You determine whether you are claiming any additional damages.  You consider that.  Then you think about the conduct of the other side. Whether such a conduct would entitle you to punitive damages? Now keep in mind, punitive damages are not easily awarded by courts. Punitive damages are essentially for conduct, which is extremely high ended, which is very egregious and in those cases the court may consider that penalizing the defendant, is an appropriate remedy and you may be entitled to punitive damages.

You would also like to consider whether there are any damages arising from any other causes of action in your case. This is in addition to breach of contract. For example, was the conduct of the other side in bad faith and could that entitle you to any damages? Could the conduct amount to fraud, misrepresentation, etc.? You will consider other causes of action. Generally, just to determine what is the scope of damages that you may be seeking from the court – but if it is only the refund of the monies that you have paid then your case is pretty straightforward in that regard.

Once you have determined your damages you have estimated your damages, you would like to figure out which court or tribunal you have to go to get those damages.  Again, your starting point is the contract. You would like to review your contract, to see if it has any clause with respect to jurisdiction. Now with respect to summer camps, I highly doubt that those contracts would have clauses with respect to jurisdiction of courts or tribunals or arbitration clauses. But they may.  It’s a good thing to look at the contract, because the contract may very well have a clause that says that parties in case of dispute will not go to court, but will go to a private arbitration.  In that case, you may not have the right to go to court and have the matter adjudicated before the court. It is important to consider that.  But, if there are no such clauses, then of course a court or a tribunal may have the jurisdiction in that case. In Ontario, if the matter is for $35,000 or less, then small claims court has the jurisdiction to deal with your matter.  In most of the summer camp matters or for the air travel matters, we believe that Ontario small claims court will have the jurisdiction. But, again, you will have to figure out which court or tribunal has the jurisdiction or an arbitral body has the jurisdiction before you commence your legal proceeding.

Once you have determined the jurisdiction, then the next step is, obviously, that you go ahead and commence your legal proceeding.  For the proceedings, you go to the specific court and obtain the necessary forms that you need to complete, to commence your proceedings. I have provided the link here for Ontario Small Claims Court. All the forms are available online for free. You download form 7A and you fill that out, which is the plaintiff’s claims form, you fill that out. You gather all the evidence and you will attach all evidence with form 7A (in Ontario) and that will be your complete package which will be the claim.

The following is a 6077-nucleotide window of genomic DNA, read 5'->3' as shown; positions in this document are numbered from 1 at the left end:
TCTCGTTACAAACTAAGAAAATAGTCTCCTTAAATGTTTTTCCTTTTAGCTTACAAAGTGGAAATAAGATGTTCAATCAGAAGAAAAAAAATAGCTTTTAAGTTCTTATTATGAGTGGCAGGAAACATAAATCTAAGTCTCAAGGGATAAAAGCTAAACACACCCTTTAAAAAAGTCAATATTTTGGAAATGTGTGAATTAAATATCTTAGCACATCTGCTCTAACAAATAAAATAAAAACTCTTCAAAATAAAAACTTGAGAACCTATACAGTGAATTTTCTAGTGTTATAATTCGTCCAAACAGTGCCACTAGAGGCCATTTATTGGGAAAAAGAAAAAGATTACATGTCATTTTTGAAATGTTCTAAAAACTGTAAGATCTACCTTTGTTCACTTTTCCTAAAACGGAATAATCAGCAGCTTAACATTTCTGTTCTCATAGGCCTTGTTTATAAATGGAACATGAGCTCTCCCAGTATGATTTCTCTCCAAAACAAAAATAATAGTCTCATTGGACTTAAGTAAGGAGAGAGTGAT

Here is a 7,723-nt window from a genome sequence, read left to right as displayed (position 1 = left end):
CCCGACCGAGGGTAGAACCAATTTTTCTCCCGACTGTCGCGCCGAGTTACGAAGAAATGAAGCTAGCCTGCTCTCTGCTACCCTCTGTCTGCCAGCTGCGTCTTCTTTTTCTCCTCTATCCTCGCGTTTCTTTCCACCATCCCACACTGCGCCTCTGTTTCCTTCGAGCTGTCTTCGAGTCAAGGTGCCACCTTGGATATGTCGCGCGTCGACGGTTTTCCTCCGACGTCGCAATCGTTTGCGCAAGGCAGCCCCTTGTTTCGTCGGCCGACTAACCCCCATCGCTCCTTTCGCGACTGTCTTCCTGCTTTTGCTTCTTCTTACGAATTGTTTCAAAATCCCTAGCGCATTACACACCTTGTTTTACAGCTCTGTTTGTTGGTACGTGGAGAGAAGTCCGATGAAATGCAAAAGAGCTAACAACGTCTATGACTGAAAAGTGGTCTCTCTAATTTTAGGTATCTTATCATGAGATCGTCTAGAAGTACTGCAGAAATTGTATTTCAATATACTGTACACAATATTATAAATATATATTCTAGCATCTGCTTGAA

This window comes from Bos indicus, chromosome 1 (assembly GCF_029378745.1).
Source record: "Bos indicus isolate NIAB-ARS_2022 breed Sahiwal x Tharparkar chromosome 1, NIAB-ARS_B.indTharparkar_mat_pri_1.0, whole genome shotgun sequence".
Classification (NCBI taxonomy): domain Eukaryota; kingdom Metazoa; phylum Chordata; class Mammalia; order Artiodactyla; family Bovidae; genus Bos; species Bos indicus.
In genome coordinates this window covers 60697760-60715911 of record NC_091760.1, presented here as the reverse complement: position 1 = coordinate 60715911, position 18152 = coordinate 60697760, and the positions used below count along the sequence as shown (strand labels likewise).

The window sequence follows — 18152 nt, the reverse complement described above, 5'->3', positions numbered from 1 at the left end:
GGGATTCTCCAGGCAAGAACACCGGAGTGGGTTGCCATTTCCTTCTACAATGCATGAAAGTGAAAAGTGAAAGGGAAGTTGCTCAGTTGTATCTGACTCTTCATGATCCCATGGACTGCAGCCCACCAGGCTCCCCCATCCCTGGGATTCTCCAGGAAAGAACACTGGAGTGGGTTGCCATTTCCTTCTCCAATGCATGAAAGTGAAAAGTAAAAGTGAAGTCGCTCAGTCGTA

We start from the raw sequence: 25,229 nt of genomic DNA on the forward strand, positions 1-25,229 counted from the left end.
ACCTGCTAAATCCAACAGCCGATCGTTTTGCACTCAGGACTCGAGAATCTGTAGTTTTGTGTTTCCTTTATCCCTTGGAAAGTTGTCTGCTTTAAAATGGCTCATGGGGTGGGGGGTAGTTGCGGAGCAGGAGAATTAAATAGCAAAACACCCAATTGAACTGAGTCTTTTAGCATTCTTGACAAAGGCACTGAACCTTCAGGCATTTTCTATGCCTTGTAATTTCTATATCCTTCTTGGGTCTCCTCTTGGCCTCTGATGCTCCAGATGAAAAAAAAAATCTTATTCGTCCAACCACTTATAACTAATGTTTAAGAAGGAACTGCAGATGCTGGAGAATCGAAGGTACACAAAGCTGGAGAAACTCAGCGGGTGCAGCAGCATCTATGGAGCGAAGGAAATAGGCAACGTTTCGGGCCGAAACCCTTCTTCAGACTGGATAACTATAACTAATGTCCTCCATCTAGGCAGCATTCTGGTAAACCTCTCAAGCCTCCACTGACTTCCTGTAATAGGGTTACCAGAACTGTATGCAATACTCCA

In Ontario you can issue the claim online, I have provided this link and it’s not a complicated process. You go to this link. You create an account which is free. You create that account and then once you’re logged in, you provide / you input some basic information about your address and name and the name of the other party and then you upload all of your documents which is form 7A and all of the evidence. You attach all of that together into a PDF document. You upload it and then you pay the fee.  I believe it is $102 in Ontario, to issue your claim and so you pay the fee through your credit card and then your claim is issued.

You will receive an issued claim within a few minutes by email and that claim—issued claim will have a court stamp on it. It will have a court file number, which will confirm that the claim is issued.  Once you have this claim, you print it out and you serve it on the defendant.

The process is not complicated, if you have to issue a claim in small claims court. I have a number of lectures.  If you go on the playlist, you will find there’s a playlist for Civil Procedure. There are a number of lectures there. I also have an online course, which is a paid course, on youcounsel.ca. It has 26 lectures on issuing a claim in small claims court—from the time you issue the claim, all the way to trial. By all means you can check that out.

Hopefully, you will not need to go to court to get your monies refunded and you will be able to get that reversed through the process of using the credit card companies.

Thank-you for watching.